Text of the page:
Matos Fernandes: “There will be no big announcements, what we have to do is lots of work.” Matos Fernandes: “There will be no big announcements, what we have to do is lots of work.”

Interview: Portugal’s environment minister on his priorities for the Council presidency

João Pedro Matos Fernandes, Portuguese environment and climate minister, speaks to ENDS about the prospects of a green recovery as his government takes over the rotating presidency of the EU Council.

With the EU’s freshly adopted 2021-2027 budget making more than €1tn available to implement its post-covid recovery, centred around the European Green Deal and the slogan “build back better”, you could be forgiven for having great expectations for environment policy over the next EU semester. Especially with Portugal – a recognised leader in climate ambition and the integration of renewable energy – assuming the EU Council presidency.

However, when Portugal’s minister for the environment and climate action, João Pedro Matos Fernandes, talks to ENDS ahead of the handover, he downplays the prospects of major breakthroughs or announcements, preferring to stress the need for hard graft to get negotiations over the line.

Among the toughest could be trilogue talks with the European Parliament over the proposed Climate Law. Asked whether he thought the council could be persuaded to accept the 60% target for emissions reductions target by 2030 that MEPs are demanding, Matos Fernandes says: “We will do all we have to in order to achieve agreement in the Portuguese semester.” But “the consensus on at least 55% in the council was hard to achieve”, he warns.

“We have to remember that about six years ago the proposal was to reduce emissions by 40% and it was perhaps harder to reach that agreement than the 55% now,” the Portuguese minister says. “So things are going in the right direction.”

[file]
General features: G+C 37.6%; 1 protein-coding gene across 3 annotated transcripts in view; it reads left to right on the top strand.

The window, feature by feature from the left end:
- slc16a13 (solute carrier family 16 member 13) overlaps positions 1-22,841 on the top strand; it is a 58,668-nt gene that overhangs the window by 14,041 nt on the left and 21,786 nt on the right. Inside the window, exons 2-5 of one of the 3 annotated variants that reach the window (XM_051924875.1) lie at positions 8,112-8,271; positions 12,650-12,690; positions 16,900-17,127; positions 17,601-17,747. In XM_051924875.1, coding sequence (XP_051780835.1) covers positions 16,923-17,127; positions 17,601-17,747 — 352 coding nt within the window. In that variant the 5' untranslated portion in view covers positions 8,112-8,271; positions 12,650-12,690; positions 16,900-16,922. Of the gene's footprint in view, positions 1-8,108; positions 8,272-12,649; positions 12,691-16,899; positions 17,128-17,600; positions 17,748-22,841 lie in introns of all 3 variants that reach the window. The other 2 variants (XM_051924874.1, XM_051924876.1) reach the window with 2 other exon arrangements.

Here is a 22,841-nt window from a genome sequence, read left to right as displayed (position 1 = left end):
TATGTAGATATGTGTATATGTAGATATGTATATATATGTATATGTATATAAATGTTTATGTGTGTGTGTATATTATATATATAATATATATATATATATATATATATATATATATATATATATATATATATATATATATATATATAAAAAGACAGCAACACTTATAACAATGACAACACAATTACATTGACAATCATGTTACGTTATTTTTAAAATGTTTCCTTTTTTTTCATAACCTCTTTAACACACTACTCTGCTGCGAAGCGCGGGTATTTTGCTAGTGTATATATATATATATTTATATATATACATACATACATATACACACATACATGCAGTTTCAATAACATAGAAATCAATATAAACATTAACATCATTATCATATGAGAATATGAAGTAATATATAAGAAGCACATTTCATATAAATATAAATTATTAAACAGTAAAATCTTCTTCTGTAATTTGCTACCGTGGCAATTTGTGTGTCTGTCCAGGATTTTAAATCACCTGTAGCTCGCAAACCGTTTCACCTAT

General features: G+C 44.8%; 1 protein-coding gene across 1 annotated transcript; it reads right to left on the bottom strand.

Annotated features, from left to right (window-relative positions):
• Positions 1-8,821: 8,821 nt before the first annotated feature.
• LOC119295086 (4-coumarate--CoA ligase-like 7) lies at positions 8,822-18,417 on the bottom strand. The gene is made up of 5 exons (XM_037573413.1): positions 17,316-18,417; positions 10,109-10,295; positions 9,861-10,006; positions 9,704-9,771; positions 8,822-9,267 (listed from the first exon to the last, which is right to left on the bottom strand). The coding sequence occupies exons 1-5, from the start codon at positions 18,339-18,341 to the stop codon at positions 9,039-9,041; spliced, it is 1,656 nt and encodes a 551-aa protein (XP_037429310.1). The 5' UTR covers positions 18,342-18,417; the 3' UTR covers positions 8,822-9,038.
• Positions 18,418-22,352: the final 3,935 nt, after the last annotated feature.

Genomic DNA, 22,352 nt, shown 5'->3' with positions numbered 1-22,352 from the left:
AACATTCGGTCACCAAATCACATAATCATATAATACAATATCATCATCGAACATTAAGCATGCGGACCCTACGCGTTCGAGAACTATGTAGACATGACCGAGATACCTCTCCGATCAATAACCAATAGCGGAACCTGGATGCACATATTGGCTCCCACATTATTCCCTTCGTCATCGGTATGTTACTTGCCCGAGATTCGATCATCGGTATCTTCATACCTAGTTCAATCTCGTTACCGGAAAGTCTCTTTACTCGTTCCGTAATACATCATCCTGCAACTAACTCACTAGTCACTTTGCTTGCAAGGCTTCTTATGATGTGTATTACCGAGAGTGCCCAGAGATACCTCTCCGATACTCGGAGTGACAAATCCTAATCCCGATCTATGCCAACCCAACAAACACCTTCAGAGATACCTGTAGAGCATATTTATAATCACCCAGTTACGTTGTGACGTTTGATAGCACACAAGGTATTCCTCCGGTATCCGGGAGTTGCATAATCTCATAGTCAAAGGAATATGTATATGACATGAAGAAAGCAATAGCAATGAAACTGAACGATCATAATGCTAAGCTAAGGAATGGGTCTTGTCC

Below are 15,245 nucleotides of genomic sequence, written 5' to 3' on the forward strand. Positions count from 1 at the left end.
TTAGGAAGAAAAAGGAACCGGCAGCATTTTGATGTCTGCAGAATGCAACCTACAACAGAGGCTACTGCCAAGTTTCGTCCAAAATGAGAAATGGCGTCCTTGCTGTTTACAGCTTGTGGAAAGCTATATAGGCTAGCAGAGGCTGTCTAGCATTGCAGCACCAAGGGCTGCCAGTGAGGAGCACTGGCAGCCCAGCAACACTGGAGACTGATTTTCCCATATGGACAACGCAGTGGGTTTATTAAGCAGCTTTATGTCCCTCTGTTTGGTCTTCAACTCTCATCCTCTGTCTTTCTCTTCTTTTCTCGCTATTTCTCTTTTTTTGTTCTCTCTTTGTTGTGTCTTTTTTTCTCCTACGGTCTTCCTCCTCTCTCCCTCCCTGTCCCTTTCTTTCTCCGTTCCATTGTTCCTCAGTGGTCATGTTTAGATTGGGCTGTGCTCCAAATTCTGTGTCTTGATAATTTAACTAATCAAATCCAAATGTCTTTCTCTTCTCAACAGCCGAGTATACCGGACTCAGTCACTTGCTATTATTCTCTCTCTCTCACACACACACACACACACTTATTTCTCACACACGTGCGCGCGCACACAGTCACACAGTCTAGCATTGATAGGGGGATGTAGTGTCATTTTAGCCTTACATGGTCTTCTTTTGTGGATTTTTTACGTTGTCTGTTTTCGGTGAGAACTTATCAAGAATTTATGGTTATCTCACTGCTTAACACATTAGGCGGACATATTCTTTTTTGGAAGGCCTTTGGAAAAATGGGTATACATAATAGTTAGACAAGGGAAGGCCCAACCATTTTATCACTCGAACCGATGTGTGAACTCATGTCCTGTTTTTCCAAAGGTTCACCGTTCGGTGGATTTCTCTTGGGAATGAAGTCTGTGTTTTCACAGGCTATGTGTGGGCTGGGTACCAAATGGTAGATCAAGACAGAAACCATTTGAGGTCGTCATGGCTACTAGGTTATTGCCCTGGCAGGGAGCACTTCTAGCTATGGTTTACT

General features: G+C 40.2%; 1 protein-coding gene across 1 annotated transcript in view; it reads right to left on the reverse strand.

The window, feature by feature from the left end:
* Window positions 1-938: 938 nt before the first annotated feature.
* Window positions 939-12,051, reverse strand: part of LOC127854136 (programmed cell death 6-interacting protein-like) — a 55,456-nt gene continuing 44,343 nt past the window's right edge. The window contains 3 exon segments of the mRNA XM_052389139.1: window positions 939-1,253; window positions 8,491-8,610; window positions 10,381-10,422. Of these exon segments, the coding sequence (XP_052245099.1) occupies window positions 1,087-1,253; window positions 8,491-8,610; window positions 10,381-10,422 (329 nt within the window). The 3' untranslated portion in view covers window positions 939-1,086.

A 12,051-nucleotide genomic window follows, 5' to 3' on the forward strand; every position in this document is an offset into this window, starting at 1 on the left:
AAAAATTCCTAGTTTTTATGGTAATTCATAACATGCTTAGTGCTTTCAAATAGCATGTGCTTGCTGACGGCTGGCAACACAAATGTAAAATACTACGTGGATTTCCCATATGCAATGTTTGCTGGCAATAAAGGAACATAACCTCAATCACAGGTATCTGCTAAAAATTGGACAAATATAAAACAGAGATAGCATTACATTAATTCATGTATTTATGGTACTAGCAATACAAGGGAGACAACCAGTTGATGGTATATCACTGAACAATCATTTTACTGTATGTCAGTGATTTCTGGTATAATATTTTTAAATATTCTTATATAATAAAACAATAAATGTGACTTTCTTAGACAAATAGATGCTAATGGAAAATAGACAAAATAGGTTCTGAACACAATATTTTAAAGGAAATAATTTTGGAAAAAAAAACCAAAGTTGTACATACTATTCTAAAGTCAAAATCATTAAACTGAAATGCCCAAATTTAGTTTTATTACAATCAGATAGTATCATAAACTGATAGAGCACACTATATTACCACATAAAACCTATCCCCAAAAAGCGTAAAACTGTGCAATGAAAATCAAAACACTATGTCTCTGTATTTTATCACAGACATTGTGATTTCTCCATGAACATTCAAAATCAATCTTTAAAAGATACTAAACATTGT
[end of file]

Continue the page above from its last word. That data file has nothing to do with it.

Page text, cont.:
On climate, apart from bringing the trilogue negotiations to a successful conclusion, the priority will be ensuring that national recovery and resilience plans, due to be approved during Portugal’s presidency, earmark 37% of the budget for climate action. According to Matos Fernandes, the sustainability taxonomy will be a key tool for ensuring that “investment does not include fossil fuels”.

“The other very important mission for us is around adaptation, which will be the subject of an informal council in Evora in April,” Matos Fernandes says. “Adaptation is key for the south of Europe and we have to focus on nature-based solutions.” He adds, however, that it was “too soon to say whether any paper or other document will come out of the informal council”.

Portugal will also have a particular interest in achieving approval of the revised trans-European energy networks (TEN-E) policy, given the importance of upgraded electricity and gas interconnections for Portugal’s ambitions to become an exporter of renewable electricity and gas.

Another big energy-related file to be discussed during the Portuguese semester is the Renovation Wave designed to direct recovery funding into energy efficiency and the incorporation of renewables during building improvements. According to Matos Fernandes “it’s really important that we reach good conclusions on it because, up to now, we have only had discussions on a strategic level and we need to go deeper”.

Raw materials